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Thursday, August 28, 2014

Where will she go?

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When I was accepted to JET in April of 2009, I had to wait to find out where I was going to be placed. I thought it was a once-in-a-lifetime event, taking a job without knowing where you were going to be going. 

Fast forward 5 years and a few months, and here I am again. My new employer covers a much smaller area than JET, but I still don't know where I will be living next month. 

The two possible places where I could work and live are Tokyo and its surrounding areas or Nagoya and maybe its surrounding areas. Half the people I talk to think Tokyo sounds better, and the other half cheer for Nagoya. 

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Tokyo. The pulse of the nation. 35 million people in the Greater Tokyo Area (Tokyo + surrounding areas). That’s more people than the entire state of New York. More than Texas. More than Florida. Only the population of the state of California beats it.

Tokyo has tons of free things to do. Exciting things are happening everywhere. There are all kinds of people to watch, places to go, and parks in which to picnic.

Living in Tokyo would be exciting and crammed full of people.

 

 

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Nagoya. I knew Nagoya was south of Tokyo, but I couldn’t place it in my mind for a while. It is about 4 hours southwest of Tokyo, which makes it closer to Osaka – about 2 hours away. By the way, when I just search for Nagoya, the first three listings are for the sushi restaurant in Ridgeland with the same name. There are 8.7 million people in the area, which would make it our 12th largest state if we transferred it over here. Population-wise, it’s about the equivalent of the DC-Baltimore-Northern Virginia area.

Nagoya has several festivals in the autumn that sound fascinating. But we all know my attraction to festivals! The Nagoya Festival happens in October and includes a huge parade with people costumed as historical characters. Also in October is a festival of street performances, including monkey tricks and something with gold dust.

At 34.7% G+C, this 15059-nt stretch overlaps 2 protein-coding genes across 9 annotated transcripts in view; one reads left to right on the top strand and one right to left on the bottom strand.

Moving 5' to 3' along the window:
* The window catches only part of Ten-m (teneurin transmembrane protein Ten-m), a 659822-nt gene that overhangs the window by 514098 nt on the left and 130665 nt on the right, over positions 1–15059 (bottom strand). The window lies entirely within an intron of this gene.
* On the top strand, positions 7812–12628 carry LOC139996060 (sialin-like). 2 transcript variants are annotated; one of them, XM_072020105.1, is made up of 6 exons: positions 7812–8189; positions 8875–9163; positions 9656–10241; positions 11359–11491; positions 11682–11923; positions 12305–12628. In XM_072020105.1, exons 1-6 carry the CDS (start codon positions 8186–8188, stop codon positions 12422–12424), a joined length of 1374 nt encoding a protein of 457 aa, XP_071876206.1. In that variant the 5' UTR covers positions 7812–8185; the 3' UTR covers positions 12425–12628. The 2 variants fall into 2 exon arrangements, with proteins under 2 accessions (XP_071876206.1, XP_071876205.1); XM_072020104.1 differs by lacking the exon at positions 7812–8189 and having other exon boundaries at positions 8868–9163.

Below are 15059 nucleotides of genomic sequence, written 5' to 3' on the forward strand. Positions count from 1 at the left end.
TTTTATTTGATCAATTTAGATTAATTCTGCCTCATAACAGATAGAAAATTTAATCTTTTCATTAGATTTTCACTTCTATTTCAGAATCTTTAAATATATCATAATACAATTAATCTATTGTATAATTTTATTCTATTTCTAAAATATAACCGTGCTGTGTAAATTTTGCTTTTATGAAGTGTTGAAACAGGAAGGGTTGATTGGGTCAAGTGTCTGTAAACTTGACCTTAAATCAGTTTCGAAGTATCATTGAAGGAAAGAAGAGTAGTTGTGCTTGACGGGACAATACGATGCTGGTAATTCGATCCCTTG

At first, I really thought that I just wanted to live in Tokyo for the next three months. It would be completely different from my life on the northern coast. But then I found out about Nagoya’s festivals…

I think I can safely say now that no matter what my assignment says, I won’t be disappointed. There will be new and exciting things to discover in all locations.

Now, it’s just about time to go open up my assignment and see what it says. Oh, I didn’t mention that it arrived this morning?

I can’t wait to find out!

Sunday, August 24, 2014

Lake Tiak-what?

Greetings from Lake Tiak-O'Khata. It took a long time for me to be able to spell that. Pshew. I'm here on a retreat. Re comes from "to do again," and we all know the meaning of treat. Somethin' yummy you get! So, retreat means to get yummy stuff again and again, right?

I hope so, because I've been eating a lot of homemade cookies. 

We have some Serious Southern Food here at Lake Tiakfkrjsnklwm. Last night's dinner:
I can't tell a lie - the cornbread was pretty good. 

Today, I sat by the lake during my free time. I was too lazy to stand up and take a better picture. 
It's been a good time so far. I've learned a few things. And it's fun being here with my mom.

Also, I'm hoping for biscuits for breakfast so that I can continue to re-treat myself!

Thursday, August 7, 2014

Mississippi

I'm here! 
Couldn't believe how many people were on the Atlanta-Jackson flight last night. I've never been on such a large plane bound for Jackson!

Tuesday, August 5, 2014

Narita Airport


I'm at the Narita Airport in Tokyo, huddled with several other customers around a charging station. 12 hours is a long time to go without charging power, and it is a really long time to go for people attached to their smartphones. 

Not that I would know anyone like that. 

It's a beautiful day in Tokyo, although it is a little hot and humid outside. To be honest, I was kind of expecting the same feeling I get when I walk into a high temperature sauna. 

The weird thing is that it feels exactly the opposite of Wakkanai. Usually, the buildings are hot, but you can go outside and feel refreshed. Here, the buildings are cool, but outside is hot.